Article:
Google recently put one of the founders of DeepMind, Mustafa Suleyman, on indefinite leave. DeepMind, the lab that specializes in artificial intelligence, was acquired by Google in 2014 for around US$600 million.
Problems at DeepMind
According to Google, the decision to have Suleyman take a leave of absence was mutual. Suleyman had this to say on Twitter: “There’s been some speculation over the last 24 hours about what I’m up to. After ten hectic years, I’m taking some personal time for a break to recharge and I’m looking forward to being back in the saddle at DeepMind soon.”
However, not everyone is convinced about the matter. Some believe that Suleyman’s exit could be the result of him being involved in a controversial health project between 2016 and 2018 that dealt with a mobile app called “Streams.” The app was designed to help doctors easily identify people who were at risk of developing kidney injury. In 2017, DeepMind was accused of gaining access to over 1.6 million records of patients from London’s Royal Free Hospital. The Information Commissioner’s Office, the UK’s privacy regulator, had severely criticized the company.
In the following year, DeepMind’s health team was absorbed into a new division named Google Health. Google also removed Suleyman from being involved in the unit and placed him in an advisory team created to review ethical issues related to AI. This is said to have troubled Suleyman, since he wanted DeepMind to operate independently of Google. And with the news of his current leave, many believe that Google might be slowly expelling Suleyman from DeepMind.
Suleyman founded DeepMind in 2010 together with his partners Shane Legg and Demis Hassabis. After being acquired by Google, DeepMind gained international attention when its “AlphaGo” program beat a human Go player in a five-match game. The player, Lee Sedol, was a world champion in the game of Go. In January this year, the company launched “AlphaStar,” an AI program designed to play the strategy game StarCraft II. The program apparently has the knowledge of almost 200 years of playing time. In a series of game challenges, AlphaStar beat 10 professional players consecutively.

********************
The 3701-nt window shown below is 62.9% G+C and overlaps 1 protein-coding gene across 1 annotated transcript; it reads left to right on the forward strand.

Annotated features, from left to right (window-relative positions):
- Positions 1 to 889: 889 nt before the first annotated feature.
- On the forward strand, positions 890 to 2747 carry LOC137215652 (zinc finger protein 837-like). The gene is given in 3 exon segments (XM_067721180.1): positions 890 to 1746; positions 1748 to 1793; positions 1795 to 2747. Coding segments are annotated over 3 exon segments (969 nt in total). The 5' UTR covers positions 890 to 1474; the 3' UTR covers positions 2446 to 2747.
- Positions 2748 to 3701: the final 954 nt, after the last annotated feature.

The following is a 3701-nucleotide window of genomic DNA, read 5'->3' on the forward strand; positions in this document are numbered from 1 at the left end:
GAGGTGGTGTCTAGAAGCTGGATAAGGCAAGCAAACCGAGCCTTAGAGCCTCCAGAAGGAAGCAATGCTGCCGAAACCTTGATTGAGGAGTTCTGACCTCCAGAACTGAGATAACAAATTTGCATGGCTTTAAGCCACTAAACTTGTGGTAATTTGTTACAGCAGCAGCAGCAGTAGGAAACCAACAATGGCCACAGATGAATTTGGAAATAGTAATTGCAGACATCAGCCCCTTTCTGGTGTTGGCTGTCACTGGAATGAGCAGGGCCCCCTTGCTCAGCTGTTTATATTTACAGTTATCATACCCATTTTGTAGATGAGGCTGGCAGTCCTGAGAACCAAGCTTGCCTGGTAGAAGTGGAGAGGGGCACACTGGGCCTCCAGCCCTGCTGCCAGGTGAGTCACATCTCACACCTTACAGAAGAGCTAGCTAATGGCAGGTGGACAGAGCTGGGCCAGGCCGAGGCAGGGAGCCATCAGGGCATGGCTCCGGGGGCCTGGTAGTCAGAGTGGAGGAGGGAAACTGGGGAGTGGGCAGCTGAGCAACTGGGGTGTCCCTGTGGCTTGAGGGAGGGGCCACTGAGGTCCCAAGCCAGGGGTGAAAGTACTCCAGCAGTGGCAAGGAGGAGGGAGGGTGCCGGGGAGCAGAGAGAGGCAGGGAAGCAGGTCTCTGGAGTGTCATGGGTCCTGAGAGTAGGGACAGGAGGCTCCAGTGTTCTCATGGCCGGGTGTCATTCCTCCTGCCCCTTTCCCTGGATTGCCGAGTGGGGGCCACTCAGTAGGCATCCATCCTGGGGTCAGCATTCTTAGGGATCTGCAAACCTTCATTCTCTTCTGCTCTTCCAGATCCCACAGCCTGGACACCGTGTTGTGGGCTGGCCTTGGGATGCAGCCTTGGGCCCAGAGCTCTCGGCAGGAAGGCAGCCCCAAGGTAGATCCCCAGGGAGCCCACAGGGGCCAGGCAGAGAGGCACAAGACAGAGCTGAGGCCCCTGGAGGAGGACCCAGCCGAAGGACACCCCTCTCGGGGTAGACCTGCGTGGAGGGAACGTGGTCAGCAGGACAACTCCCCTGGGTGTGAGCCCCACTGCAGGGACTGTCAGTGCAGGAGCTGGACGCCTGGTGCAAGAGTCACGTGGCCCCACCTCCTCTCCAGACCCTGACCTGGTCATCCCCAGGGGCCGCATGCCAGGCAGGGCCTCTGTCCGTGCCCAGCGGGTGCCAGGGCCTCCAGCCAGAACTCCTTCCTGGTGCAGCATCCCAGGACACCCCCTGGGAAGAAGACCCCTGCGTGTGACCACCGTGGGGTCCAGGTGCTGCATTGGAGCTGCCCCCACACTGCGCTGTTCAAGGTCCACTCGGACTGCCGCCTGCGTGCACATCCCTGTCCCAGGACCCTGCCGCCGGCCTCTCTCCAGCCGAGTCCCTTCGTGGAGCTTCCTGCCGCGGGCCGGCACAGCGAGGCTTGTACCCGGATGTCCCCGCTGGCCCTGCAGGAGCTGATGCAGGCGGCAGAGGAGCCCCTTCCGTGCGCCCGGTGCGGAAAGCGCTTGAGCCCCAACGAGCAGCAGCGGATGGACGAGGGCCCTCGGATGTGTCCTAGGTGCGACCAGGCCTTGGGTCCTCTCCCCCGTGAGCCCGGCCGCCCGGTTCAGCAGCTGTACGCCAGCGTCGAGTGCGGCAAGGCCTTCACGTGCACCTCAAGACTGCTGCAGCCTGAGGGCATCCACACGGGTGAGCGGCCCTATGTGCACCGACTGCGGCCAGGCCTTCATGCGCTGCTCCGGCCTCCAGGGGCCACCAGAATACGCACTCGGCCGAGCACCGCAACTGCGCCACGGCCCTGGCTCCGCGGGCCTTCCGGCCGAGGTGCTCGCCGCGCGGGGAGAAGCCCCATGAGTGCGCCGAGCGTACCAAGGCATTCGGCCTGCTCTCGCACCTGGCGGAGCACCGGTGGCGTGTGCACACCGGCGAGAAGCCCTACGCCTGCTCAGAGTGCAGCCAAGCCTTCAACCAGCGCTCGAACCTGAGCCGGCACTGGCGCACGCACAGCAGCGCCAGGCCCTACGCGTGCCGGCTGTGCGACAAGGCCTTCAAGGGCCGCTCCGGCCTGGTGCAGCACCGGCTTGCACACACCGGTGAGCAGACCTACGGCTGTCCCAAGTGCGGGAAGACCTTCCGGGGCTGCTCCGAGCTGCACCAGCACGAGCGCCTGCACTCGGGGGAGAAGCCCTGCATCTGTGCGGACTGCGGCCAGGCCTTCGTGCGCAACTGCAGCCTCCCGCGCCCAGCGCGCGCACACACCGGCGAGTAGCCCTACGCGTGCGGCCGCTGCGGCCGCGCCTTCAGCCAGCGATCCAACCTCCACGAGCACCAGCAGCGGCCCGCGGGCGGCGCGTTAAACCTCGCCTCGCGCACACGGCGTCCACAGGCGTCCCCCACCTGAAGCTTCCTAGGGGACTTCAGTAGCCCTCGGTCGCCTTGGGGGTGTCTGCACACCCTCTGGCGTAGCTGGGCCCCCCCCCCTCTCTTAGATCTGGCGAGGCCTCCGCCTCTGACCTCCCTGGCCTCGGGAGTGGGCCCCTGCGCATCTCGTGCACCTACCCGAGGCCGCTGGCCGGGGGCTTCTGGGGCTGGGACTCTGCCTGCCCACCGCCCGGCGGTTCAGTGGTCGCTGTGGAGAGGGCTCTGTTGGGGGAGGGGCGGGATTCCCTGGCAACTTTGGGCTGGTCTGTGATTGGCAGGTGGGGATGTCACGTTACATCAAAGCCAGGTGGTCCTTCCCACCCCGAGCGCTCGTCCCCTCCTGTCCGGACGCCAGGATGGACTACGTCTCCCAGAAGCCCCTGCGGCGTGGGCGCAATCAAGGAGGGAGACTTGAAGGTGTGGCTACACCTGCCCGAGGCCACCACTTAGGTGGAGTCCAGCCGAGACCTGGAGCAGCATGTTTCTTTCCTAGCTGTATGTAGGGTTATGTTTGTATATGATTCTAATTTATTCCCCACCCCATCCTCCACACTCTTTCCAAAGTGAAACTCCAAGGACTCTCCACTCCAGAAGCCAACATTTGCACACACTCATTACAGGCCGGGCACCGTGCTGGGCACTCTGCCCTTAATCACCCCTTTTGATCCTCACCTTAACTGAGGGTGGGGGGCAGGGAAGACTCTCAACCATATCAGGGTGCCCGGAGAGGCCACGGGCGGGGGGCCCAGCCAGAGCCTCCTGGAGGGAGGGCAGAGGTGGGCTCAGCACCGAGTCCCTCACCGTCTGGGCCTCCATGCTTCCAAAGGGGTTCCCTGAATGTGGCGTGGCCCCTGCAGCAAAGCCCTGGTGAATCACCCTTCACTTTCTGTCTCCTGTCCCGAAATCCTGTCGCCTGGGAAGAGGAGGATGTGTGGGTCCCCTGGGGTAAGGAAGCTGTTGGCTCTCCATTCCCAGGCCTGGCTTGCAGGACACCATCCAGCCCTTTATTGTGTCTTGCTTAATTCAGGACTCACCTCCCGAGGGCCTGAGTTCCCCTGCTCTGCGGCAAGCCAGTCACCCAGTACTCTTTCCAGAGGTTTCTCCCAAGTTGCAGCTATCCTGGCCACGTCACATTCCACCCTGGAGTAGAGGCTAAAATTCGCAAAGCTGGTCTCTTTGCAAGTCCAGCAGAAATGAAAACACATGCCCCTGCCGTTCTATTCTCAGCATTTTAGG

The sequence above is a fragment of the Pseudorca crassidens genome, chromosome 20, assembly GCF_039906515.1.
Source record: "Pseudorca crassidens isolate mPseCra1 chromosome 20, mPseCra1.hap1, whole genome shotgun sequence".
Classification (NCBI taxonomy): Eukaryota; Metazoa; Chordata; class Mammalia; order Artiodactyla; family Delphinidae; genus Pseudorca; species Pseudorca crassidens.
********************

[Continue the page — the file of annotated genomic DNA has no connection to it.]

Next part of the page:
DeepMind and financial losses
A big issue plaguing DeepMind is its losses. In 2016, the company suffered losses to the tune of US$154 million. By 2017, that more than doubled to US$371 million. And in 2018, losses were recorded at US$570 million. Within three years, the company stacked up over US$1 billion in losses. To make matters worse, DeepMind has US$1 billion in debt that will be due in the coming 12 months.
The reason for these losses is that DeepMind continues to hire thousands of researchers and engineers for its projects without generating any revenue. After all, AI is still in its infancy. It will take a long time, probably several more years, for AI to become a money-spinner. Until then, the only thing Google can do is to watch DeepMind churn out one loss after another. The real question is how long can Google tolerate a loss-making company.
Back in 2017, Google sold off its robotics lab, Boston Dynamics, after several years of such losses. Experts feel that DeepMind might face a similar future if the company does not present a profitable opportunity in the next few years. Google’s parent company, Alphabet, has currently invested close to US$2 billion in DeepMind.